A hierarchical approach to 3D tissue engineering with preformed blood-vessel tissue
August 27, 2013
The method provides a template for assembling complex structures, such as liver and fat tissues, for tissue or organ replacements.
According to IBN Executive Director Professor Jackie Y. Ying, “Our tissue engineering approach gives researchers great control and flexibility over the arrangement of individual cell types, making it possible to engineer prevascularized [preformed blood vessel] tissue constructs easily.”
Tissues designed with pre-formed vascular networks can promote rapid vascular integration with the host.
“Critical to the success of an implant is its ability to rapidly integrate with the patient’s circulatory system,” said Principal Research Scientist, Dr Andrew Wan. “This would ensure timely access to oxygen and essential nutrients, as well as the removal of metabolic waste products. Integration would also facilitate signaling between the cells and blood vessels, which is important for tissue development.
To achieve that development, IBN researchers used interfacial polyelectrolyte complexation (IPC) fiber assembly to produce cell-laden hydrogel fibers under aqueous conditions at room temperature. Unlike other methods*, IBN’s novel technique allows researchers to incorporate different cell types separately into different fibers, and these cell-laden fibers can then be assembled into more complex constructs with hierarchical tissue structures.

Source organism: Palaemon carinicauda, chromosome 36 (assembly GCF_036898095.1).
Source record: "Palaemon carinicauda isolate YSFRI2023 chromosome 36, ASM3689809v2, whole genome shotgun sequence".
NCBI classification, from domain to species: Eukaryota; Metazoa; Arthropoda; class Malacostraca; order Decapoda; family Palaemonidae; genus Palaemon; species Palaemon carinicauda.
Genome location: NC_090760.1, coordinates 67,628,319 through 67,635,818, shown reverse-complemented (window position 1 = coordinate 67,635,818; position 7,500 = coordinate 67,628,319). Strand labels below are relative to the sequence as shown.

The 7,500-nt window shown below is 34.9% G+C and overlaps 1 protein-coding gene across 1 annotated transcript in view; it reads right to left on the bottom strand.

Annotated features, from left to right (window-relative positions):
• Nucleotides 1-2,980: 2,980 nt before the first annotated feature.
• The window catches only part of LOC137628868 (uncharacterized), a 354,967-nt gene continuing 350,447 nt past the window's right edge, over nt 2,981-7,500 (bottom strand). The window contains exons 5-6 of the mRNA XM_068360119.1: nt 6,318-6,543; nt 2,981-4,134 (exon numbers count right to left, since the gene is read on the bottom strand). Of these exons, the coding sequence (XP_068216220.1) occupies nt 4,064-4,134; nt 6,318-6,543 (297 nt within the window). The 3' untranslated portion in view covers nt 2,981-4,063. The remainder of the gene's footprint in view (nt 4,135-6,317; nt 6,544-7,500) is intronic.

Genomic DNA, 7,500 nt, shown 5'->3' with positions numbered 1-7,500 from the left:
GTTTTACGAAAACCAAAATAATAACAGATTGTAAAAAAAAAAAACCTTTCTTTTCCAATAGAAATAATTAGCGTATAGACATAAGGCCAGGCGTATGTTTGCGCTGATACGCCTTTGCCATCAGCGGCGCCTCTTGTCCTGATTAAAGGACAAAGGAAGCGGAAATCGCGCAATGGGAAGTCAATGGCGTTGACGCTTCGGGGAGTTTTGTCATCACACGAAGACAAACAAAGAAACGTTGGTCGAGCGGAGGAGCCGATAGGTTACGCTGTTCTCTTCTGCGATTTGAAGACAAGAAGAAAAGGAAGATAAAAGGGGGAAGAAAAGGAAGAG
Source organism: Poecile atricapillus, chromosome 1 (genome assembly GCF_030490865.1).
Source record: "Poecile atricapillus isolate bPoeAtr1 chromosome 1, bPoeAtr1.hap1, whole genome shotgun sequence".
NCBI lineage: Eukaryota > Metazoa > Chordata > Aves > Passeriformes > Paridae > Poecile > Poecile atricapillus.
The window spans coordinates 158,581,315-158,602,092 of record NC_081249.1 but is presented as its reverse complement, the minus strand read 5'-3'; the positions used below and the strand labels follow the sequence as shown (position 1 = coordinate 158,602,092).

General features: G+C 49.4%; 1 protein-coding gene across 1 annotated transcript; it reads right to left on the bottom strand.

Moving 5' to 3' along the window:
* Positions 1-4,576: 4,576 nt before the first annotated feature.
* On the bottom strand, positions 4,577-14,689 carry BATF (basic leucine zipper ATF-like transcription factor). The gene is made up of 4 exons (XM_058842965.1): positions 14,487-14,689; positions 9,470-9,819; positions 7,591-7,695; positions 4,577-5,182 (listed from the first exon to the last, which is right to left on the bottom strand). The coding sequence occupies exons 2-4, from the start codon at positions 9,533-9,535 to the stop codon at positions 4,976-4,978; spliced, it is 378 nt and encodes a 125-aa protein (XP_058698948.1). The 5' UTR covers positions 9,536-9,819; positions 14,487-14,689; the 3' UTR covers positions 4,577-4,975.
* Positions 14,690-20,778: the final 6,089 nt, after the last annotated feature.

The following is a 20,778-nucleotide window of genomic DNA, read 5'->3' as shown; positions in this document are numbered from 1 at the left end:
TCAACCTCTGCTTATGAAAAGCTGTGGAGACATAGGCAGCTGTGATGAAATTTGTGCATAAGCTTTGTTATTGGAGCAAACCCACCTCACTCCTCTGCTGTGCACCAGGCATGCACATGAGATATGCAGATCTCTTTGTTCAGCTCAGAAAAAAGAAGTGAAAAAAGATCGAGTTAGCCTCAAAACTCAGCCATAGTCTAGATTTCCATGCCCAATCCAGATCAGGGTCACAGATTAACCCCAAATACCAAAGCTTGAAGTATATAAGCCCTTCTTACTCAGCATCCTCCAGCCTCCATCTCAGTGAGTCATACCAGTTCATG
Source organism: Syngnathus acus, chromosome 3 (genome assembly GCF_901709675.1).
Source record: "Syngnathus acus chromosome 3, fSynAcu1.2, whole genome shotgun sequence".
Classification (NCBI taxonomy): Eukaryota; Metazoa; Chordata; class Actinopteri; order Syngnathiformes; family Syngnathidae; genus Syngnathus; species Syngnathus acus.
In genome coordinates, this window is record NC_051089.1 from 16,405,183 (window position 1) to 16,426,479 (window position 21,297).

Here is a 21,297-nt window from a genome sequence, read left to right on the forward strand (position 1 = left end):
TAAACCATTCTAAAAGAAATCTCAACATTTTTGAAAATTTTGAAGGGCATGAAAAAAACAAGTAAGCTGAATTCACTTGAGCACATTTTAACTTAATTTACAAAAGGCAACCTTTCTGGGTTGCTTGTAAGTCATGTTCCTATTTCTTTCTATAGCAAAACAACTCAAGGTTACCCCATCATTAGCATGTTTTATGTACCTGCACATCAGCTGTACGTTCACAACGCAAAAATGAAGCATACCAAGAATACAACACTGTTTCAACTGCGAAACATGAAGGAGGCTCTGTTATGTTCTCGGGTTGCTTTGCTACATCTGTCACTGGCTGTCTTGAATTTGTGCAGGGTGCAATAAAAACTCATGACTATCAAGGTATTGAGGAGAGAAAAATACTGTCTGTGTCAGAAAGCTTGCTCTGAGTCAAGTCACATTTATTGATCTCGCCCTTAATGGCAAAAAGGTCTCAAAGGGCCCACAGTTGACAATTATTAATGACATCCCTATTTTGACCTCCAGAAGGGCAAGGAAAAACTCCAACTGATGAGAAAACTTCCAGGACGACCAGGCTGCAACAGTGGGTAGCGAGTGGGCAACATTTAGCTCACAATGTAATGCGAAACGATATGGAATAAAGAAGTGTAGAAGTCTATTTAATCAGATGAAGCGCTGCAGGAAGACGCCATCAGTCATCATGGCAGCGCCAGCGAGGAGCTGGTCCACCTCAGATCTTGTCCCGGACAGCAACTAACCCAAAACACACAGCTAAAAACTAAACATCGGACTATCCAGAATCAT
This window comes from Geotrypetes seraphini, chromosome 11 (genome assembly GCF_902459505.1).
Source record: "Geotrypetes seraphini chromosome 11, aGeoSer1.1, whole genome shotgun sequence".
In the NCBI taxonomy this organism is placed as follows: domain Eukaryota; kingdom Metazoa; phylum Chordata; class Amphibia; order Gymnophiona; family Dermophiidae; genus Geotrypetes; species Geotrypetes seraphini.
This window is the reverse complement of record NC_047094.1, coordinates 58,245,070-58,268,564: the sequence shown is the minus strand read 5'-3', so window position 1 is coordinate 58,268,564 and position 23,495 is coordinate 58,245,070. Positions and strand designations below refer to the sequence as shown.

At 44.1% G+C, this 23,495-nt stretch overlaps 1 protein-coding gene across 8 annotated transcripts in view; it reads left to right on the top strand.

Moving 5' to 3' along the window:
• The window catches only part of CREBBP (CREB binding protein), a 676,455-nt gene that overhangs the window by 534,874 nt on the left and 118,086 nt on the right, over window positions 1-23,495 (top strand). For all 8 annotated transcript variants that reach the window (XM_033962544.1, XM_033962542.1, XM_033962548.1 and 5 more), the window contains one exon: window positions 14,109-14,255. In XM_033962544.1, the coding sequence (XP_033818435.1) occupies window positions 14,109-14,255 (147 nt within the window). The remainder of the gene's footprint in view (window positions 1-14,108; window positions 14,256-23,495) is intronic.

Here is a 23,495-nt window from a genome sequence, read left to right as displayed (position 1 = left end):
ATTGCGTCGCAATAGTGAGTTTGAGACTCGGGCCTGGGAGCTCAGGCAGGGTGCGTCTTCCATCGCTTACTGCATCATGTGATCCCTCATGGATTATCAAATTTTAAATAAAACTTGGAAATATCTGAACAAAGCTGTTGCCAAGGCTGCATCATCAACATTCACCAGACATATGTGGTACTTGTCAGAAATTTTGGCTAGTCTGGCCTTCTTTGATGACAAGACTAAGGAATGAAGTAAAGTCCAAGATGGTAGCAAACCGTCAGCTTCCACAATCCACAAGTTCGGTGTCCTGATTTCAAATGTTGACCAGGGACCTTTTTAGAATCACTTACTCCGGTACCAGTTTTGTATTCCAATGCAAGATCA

In addition, IBN researchers are able to tailor the microenvironment for each cell type for optimal functionality by incorporating the appropriate factors, such as proteins, into the fibers.
Using IPC fiber assembly, the researchers engineered an endothelial vessel network, as well as cell-patterned fat and liver tissue constructs, which have successfully integrated with the host circulatory system in a mouse model and produced vascularized tissues.
The IBN researchers are now working on applying and further developing their technology toward engineering functional tissues and clinical applications.
* Generally, prevascularization has been achieved by seeding or encapsulating endothelial cells, which line the interior surfaces of blood vessels, with other cell types.
In many of these approaches, the eventual distribution of vessels within a thick structure is reliant on in vitro cellular infiltration and self-organization of the cell mixture. These are slow processes, often leading to a non-uniform network of vessels within the tissue. Vascular self-assembly requires a large concentration of endothelial cells, so this method also severely restricts the number of other cells that may be co-cultured.
Alternatively, scientists have attempted to direct the distribution of newly formed vessels via three-dimensional (3D) co-patterning of endothelial cells with other cell types in a hydrogel.
This approach allows large concentrations of endothelial cells to be positioned in specific regions within the tissue, leaving the rest of the construct available for other cell types. The hydrogel also acts as a reservoir of nutrients for the encapsulated cells.
However, co-patterning multiple cell types within a hydrogel is not easy. Conventional techniques, such as micromolding and organ printing, are limited by slow cell assembly, large volumes of cell suspension, complicated multi-step processes and expensive instruments.
These factors also make it difficult to scale up the production of implantable 3D cell-patterned constructs. To date, these approaches have been unsuccessful in achieving vascularization and mass transport through thick engineered tissues.